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martes, 5 de julio de 2016

The rapid growth in the number of U.S. states, as well as a growing number of European countries, enacting legislation introducing a new corporate structure known as “benefit corporations,” as well as the growing number of companies looking to register under this legislation, indicates that this a trend worth understanding. The following is a brief overview of this corporate structure, first introduced in the United States in 2010.

A benefit corporation is a corporation that must not only consider its shareholders, but also the social and/or environmental impacts that it is making in the world. The corporate purpose of these types of corporations must, under the governing state laws, include a statement affirming that that the purpose of the company will be to make a positive impact on society, in some capacity. 

As of the date of this publication, 31 of the 50 states in the U.S. have enacted benefit corporation laws and five additional states are in the drafting process. In 2005, even before the first law was enacted in the U.S., the United Kingdom also introduced what are known as “community interest company.” Other European countries, including Italy, France and Belgium, amongst several others, have also adopted similar, although not exactly identical, structures.     

This movement towards codifying a corporate structure that allows businesses to actively make decisions aimed at bettering their community is directly correlated with an increase in demand from U.S. investors, employees and customers who are putting greater pressure on companies to prove that they are wholly contributing to society, rather than just lining their pocketbooks. 

As a new generation, known as the millennials, begin to fill the workplace, there is a noticeable change in the demands they are putting on their employees to be socially conscious. This generation, as Forbes states, is “well-educated, tech savvy and idealistic”  and, as a result, they are most likely, if not already, also going to be playing a large role in shaping commercial practice as they lead entrepreneurial efforts and investment in the near future. Furthermore, as public awareness of business corruption or what is referred to as “corporate greed” grows, which was most recently highlighted in the movie the Big Short, so too does the demand that companies learn to give back.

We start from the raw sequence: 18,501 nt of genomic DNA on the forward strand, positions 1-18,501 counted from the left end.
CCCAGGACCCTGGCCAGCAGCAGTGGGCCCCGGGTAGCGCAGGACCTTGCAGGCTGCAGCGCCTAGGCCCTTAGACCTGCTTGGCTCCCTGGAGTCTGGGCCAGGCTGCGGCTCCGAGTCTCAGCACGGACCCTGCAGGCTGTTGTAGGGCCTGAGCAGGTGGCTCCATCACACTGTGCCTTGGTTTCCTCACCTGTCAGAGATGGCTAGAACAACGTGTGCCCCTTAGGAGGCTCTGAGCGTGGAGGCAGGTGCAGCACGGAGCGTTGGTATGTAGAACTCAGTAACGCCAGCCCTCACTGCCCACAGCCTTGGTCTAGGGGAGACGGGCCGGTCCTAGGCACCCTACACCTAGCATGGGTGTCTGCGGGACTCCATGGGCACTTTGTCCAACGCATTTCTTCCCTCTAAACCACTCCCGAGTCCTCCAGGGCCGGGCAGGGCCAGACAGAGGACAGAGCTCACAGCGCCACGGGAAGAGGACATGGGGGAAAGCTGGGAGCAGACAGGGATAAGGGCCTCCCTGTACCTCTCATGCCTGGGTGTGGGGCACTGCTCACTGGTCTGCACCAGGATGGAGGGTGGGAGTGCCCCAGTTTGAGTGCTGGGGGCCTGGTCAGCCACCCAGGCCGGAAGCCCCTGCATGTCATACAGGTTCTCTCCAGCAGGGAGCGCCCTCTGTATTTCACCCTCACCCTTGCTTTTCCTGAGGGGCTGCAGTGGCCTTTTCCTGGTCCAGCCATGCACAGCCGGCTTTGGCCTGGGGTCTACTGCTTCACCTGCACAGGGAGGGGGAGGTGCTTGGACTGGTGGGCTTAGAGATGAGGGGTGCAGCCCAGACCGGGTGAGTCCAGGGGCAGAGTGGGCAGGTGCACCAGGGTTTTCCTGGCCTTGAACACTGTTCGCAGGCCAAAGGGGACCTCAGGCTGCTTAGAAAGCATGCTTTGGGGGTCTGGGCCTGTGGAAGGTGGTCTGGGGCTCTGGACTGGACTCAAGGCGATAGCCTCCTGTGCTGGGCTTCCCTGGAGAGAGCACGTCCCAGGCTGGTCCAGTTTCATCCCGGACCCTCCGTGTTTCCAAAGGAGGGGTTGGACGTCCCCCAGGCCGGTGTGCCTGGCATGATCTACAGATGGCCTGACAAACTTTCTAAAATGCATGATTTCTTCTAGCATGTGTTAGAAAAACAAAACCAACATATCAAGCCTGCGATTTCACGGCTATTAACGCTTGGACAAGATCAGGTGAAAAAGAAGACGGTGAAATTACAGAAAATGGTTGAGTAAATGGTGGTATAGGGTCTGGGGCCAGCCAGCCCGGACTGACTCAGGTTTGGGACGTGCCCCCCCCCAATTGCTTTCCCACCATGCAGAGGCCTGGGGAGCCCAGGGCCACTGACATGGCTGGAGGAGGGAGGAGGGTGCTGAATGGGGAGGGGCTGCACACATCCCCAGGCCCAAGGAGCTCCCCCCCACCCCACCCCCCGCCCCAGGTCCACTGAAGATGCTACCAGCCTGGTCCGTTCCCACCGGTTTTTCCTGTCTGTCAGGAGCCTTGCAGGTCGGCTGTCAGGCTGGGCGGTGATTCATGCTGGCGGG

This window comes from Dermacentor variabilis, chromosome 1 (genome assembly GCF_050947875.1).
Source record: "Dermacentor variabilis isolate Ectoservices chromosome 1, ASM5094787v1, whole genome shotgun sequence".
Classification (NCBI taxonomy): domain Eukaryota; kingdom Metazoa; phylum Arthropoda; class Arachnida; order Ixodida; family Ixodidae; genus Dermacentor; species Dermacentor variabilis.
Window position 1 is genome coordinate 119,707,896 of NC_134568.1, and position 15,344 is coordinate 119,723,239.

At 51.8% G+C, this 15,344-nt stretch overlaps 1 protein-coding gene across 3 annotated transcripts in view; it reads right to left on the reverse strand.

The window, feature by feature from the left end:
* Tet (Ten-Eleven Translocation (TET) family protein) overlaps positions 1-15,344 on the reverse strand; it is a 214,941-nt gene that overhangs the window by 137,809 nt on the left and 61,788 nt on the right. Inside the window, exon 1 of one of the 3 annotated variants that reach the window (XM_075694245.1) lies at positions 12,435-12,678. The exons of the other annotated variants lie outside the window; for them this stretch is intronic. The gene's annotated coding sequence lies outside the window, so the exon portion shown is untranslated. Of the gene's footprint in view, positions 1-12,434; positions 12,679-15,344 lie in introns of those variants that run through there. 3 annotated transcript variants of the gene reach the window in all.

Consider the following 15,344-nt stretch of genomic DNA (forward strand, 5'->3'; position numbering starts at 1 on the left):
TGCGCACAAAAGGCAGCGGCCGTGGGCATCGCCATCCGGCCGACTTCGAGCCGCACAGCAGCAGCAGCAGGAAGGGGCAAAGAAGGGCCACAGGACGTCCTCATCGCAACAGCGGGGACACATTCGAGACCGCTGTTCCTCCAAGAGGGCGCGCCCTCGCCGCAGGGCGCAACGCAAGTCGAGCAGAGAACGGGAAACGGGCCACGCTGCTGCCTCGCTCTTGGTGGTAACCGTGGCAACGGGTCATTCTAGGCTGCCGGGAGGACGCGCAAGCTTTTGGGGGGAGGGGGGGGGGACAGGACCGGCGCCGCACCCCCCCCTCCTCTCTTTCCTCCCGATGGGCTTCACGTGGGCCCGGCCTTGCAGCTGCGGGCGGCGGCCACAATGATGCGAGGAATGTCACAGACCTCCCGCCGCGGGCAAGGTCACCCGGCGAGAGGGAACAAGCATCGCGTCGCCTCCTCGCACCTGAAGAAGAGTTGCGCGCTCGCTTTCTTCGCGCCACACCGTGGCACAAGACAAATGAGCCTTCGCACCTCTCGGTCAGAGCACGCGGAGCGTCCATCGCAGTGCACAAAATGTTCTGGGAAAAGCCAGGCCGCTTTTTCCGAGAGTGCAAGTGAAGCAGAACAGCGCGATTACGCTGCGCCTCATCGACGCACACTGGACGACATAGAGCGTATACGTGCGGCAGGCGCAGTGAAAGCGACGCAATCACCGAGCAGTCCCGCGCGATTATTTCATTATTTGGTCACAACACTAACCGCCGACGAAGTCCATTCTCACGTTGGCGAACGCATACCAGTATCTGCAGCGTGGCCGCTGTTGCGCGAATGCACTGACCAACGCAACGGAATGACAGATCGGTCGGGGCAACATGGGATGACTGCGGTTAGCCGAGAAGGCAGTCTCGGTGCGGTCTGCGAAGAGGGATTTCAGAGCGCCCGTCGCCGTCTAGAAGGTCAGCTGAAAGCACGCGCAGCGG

The benefit corporation structure allows businesses more flexibility in being able to make decisions that benefit both shareholders and communities, without feeling the pressure of shareholders to cut out programs that hurt their bottom line. In the large majority of states with benefit corporation legislation, there is an annual legal obligation that the company file a benefit statement, which highlights the social impact that the company is having and how that impact is fulfilling its stated corporate purpose. This makes it an obligation of Directors to assure that the company is fulfilling its purpose of impacting the world in some meaningful way. 

Hundreds of U.S. companies have now registered, in various states, to be benefit corporations, perhaps the most famous being Patagonia, one of the first and largest companies that has placed its social impact front and center in its corporate focus. As this trend becomes more popular across the globe, it is a corporate structure that Colombia may wish to consider in the future, particularly as it assists in taking some burden off the public sector, by allowing the private sector to help with social development.